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Avoid Penalties on Pre-59.5 Distributions from an IRA

| August 10, 2015

Tax-deferral can be a powerful tool. It’s generally recommended to maintain tax-deferral as long as possible. If, however, there is a need to access money saved in a tax-deferred IRA or employer-sponsored retirement plan before you reach the age of 59½, you may be subject to the 10% premature distribution penalty, in addition to the distribution being taxable as ordinary income. This penalty however does not apply if the distributions are part of a series of substantially equal periodic payments (SEPP) made for the longer of five years or until the IRA owner reaches age 59½. Under Section 72(t) of the Internal Revenue Code, there are three methods that qualify as SEPP. The details of each and the appropriateness of this strategy should be discussed with your tax advisor.

The Required Minimum Distribution (RMD) method: This method is similar to calculating an RMD, which results in the account balance, life expectancy and the resulting annual payments being re-determined each year. This method is most appropriate for a person who does not need a fixed amount each year, and likes the potential for their distribution amount to increase as the account balance increases, and is willing to take the risk of the distribution amount decreasing.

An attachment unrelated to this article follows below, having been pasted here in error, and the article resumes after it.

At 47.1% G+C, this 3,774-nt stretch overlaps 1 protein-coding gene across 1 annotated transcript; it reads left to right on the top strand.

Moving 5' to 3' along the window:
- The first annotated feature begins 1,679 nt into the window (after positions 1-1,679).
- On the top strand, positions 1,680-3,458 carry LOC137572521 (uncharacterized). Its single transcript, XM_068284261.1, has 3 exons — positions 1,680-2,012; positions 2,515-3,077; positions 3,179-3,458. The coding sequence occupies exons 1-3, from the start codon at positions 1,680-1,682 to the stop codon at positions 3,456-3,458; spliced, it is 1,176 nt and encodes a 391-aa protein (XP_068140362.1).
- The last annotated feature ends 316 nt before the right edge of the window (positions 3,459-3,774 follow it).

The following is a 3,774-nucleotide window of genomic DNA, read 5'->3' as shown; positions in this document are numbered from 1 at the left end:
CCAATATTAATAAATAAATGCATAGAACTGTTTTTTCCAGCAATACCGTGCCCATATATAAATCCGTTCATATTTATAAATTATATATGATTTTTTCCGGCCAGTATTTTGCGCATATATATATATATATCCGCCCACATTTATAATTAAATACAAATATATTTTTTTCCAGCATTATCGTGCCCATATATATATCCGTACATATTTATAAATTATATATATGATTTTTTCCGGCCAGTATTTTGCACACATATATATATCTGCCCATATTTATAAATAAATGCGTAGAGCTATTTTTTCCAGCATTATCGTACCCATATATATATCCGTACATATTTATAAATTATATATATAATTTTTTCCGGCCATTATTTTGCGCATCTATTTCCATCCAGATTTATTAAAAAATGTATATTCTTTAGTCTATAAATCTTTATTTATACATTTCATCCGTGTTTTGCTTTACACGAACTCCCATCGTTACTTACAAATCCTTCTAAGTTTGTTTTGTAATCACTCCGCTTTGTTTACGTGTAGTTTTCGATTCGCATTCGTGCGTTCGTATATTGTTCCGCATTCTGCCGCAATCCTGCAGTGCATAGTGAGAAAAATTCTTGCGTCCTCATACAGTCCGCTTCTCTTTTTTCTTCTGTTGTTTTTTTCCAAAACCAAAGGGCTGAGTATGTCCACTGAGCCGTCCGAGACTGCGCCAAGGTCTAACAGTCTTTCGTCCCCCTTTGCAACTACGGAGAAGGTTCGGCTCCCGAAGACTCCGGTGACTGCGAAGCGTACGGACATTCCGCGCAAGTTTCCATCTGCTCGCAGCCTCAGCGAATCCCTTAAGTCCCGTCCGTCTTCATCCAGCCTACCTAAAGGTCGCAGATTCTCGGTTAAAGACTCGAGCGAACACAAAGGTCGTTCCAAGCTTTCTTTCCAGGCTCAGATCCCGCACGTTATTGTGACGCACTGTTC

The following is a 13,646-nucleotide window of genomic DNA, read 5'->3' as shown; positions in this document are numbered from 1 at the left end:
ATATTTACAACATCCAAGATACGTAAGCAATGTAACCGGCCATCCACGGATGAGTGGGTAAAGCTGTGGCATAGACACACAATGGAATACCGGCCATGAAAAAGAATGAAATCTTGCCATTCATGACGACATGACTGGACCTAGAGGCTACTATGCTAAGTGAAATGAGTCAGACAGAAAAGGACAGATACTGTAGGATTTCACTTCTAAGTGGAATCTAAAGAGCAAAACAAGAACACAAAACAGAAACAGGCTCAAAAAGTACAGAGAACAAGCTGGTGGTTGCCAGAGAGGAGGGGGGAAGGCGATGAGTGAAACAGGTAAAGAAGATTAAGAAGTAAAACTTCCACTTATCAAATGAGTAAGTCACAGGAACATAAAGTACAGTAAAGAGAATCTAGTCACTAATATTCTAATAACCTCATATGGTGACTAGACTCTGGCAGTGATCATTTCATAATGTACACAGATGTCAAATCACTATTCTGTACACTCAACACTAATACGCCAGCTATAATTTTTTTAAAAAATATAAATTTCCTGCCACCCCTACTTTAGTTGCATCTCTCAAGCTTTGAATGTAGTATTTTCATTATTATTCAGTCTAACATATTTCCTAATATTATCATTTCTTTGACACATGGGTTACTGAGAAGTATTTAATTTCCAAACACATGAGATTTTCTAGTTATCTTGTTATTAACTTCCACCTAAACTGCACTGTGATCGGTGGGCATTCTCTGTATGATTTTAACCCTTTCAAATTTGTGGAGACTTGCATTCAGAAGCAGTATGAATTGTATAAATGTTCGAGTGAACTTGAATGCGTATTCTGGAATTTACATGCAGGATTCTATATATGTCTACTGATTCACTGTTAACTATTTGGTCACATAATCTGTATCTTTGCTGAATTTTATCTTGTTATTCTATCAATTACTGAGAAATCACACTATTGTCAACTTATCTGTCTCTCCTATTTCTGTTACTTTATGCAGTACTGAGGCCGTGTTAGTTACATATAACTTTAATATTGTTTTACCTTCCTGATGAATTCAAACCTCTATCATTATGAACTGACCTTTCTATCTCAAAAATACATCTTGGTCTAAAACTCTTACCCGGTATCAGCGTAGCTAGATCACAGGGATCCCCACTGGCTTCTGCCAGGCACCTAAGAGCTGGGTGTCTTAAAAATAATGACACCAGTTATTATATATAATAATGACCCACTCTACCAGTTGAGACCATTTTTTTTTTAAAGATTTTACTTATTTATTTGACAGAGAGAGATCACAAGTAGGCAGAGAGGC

The Amortization method: The annual payments using this method are determined by amortizing the owner’s account balance in level amounts over a specified number of years. The account balance, life expectancy, and the resulting annual payment are determined once for the first distribution year, and the annual payment remains the same in each year thereafter.

The Annuitization method: This method calculates the annual payment by dividing the individual’s account balance by an annuity factor that is the present value of an annuity of $1 for the life of the owner. The annual payment is determined once for the first distribution year and remains the same in subsequent years. In many cases, this method is estimated to provide a higher payment amount than the Amortization method. Except in the event of death or disability, a change in payouts after a series of SEPPs has begun generally will constitute a modification and thus trigger a penalty. The IRS stated that an individual who begins distributions using either the Amortization or Annuitization method may, in a subsequent year, switch to the RMD method without triggering a penalty.

IRAs do not have to be aggregated for purposes of calculating a series of SEPPs. Depending on the annual amount needed, a qualified tax advisor can calculate the account balance required to produce that payment and may recommend segregating such amount into a separate IRA so as to maintain the tax deferral on the remaining assets. If you choose to base the SEPPs on the total of all of your IRAs, the annual distribution may be taken from any or all IRA accounts.